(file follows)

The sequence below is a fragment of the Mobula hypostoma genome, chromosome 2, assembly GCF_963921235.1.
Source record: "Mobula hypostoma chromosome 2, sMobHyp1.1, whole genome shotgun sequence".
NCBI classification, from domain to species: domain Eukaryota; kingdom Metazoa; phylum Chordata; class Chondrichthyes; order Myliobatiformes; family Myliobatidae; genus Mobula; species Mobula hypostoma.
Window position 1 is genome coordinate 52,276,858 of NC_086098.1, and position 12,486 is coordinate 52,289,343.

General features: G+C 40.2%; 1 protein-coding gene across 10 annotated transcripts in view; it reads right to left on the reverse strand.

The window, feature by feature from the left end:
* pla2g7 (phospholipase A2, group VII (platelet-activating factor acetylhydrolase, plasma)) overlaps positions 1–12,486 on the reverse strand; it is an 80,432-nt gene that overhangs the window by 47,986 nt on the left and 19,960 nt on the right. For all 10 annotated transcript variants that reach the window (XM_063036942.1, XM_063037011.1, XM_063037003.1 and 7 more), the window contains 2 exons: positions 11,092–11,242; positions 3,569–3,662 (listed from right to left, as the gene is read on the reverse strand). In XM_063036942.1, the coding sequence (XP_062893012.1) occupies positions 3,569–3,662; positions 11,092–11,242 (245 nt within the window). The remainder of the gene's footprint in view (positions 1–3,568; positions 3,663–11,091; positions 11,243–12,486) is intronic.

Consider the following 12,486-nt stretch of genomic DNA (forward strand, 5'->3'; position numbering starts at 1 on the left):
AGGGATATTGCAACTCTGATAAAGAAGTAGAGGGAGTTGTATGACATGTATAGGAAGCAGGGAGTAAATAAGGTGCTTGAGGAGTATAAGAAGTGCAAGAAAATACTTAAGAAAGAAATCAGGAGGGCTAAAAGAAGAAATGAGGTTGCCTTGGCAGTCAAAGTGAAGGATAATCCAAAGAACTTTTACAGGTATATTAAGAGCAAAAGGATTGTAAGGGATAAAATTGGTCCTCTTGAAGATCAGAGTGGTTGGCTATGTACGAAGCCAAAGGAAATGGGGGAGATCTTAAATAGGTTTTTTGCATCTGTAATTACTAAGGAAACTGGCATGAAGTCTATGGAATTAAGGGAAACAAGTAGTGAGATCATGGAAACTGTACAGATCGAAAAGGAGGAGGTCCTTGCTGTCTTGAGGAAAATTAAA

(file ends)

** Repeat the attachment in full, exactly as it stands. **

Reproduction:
The sequence below is a fragment of the Mobula hypostoma genome, chromosome 2, assembly GCF_963921235.1.
Source record: "Mobula hypostoma chromosome 2, sMobHyp1.1, whole genome shotgun sequence".
NCBI classification, from domain to species: domain Eukaryota; kingdom Metazoa; phylum Chordata; class Chondrichthyes; order Myliobatiformes; family Myliobatidae; genus Mobula; species Mobula hypostoma.
Window position 1 is genome coordinate 52,276,858 of NC_086098.1, and position 12,486 is coordinate 52,289,343.

General features: G+C 40.2%; 1 protein-coding gene across 10 annotated transcripts in view; it reads right to left on the reverse strand.

The window, feature by feature from the left end:
* pla2g7 (phospholipase A2, group VII (platelet-activating factor acetylhydrolase, plasma)) overlaps positions 1–12,486 on the reverse strand; it is an 80,432-nt gene that overhangs the window by 47,986 nt on the left and 19,960 nt on the right. For all 10 annotated transcript variants that reach the window (XM_063036942.1, XM_063037011.1, XM_063037003.1 and 7 more), the window contains 2 exons: positions 11,092–11,242; positions 3,569–3,662 (listed from right to left, as the gene is read on the reverse strand). In XM_063036942.1, the coding sequence (XP_062893012.1) occupies positions 3,569–3,662; positions 11,092–11,242 (245 nt within the window). The remainder of the gene's footprint in view (positions 1–3,568; positions 3,663–11,091; positions 11,243–12,486) is intronic.

Consider the following 12,486-nt stretch of genomic DNA (forward strand, 5'->3'; position numbering starts at 1 on the left):
AGGGATATTGCAACTCTGATAAAGAAGTAGAGGGAGTTGTATGACATGTATAGGAAGCAGGGAGTAAATAAGGTGCTTGAGGAGTATAAGAAGTGCAAGAAAATACTTAAGAAAGAAATCAGGAGGGCTAAAAGAAGAAATGAGGTTGCCTTGGCAGTCAAAGTGAAGGATAATCCAAAGAACTTTTACAGGTATATTAAGAGCAAAAGGATTGTAAGGGATAAAATTGGTCCTCTTGAAGATCAGAGTGGTTGGCTATGTACGAAGCCAAAGGAAATGGGGGAGATCTTAAATAGGTTTTTTGCATCTGTAATTACTAAGGAAACTGGCATGAAGTCTATGGAATTAAGGGAAACAAGTAGTGAGATCATGGAAACTGTACAGATCGAAAAGGAGGAGGTCCTTGCTGTCTTGAGGAAAATTAAA